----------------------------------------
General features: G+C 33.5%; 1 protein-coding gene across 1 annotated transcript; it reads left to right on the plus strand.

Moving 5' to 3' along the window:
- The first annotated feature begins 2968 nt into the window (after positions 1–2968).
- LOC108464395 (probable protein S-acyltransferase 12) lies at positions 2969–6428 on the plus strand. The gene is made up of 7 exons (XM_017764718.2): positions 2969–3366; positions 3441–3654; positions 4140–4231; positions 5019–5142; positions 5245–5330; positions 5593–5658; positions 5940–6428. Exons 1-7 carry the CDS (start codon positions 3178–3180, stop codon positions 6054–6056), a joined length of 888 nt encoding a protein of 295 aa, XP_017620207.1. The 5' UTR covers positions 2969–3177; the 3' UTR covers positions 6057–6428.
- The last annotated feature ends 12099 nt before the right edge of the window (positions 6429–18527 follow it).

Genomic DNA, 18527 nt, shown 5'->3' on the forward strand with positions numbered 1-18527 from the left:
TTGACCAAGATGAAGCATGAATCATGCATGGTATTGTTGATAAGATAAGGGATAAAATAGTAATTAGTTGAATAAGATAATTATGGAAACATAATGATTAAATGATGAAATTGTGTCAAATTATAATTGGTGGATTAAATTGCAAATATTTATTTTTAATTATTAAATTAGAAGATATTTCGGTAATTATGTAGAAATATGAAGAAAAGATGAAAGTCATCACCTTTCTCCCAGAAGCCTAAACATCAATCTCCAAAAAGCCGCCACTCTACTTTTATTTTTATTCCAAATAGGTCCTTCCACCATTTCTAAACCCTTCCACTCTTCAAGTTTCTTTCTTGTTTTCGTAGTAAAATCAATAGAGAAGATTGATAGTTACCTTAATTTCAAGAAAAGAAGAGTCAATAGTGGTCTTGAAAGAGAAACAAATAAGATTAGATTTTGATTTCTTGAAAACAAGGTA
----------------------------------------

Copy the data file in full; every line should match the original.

General features: G+C 33.5%; 1 protein-coding gene across 1 annotated transcript; it reads left to right on the plus strand.

Moving 5' to 3' along the window:
- The first annotated feature begins 2968 nt into the window (after positions 1–2968).
- LOC108464395 (probable protein S-acyltransferase 12) lies at positions 2969–6428 on the plus strand. The gene is made up of 7 exons (XM_017764718.2): positions 2969–3366; positions 3441–3654; positions 4140–4231; positions 5019–5142; positions 5245–5330; positions 5593–5658; positions 5940–6428. Exons 1-7 carry the CDS (start codon positions 3178–3180, stop codon positions 6054–6056), a joined length of 888 nt encoding a protein of 295 aa, XP_017620207.1. The 5' UTR covers positions 2969–3177; the 3' UTR covers positions 6057–6428.
- The last annotated feature ends 12099 nt before the right edge of the window (positions 6429–18527 follow it).

Genomic DNA, 18527 nt, shown 5'->3' on the forward strand with positions numbered 1-18527 from the left:
TTGACCAAGATGAAGCATGAATCATGCATGGTATTGTTGATAAGATAAGGGATAAAATAGTAATTAGTTGAATAAGATAATTATGGAAACATAATGATTAAATGATGAAATTGTGTCAAATTATAATTGGTGGATTAAATTGCAAATATTTATTTTTAATTATTAAATTAGAAGATATTTCGGTAATTATGTAGAAATATGAAGAAAAGATGAAAGTCATCACCTTTCTCCCAGAAGCCTAAACATCAATCTCCAAAAAGCCGCCACTCTACTTTTATTTTTATTCCAAATAGGTCCTTCCACCATTTCTAAACCCTTCCACTCTTCAAGTTTCTTTCTTGTTTTCGTAGTAAAATCAATAGAGAAGATTGATAGTTACCTTAATTTCAAGAAAAGAAGAGTCAATAGTGGTCTTGAAAGAGAAACAAATAAGATTAGATTTTGATTTCTTGAAAACAAGGTA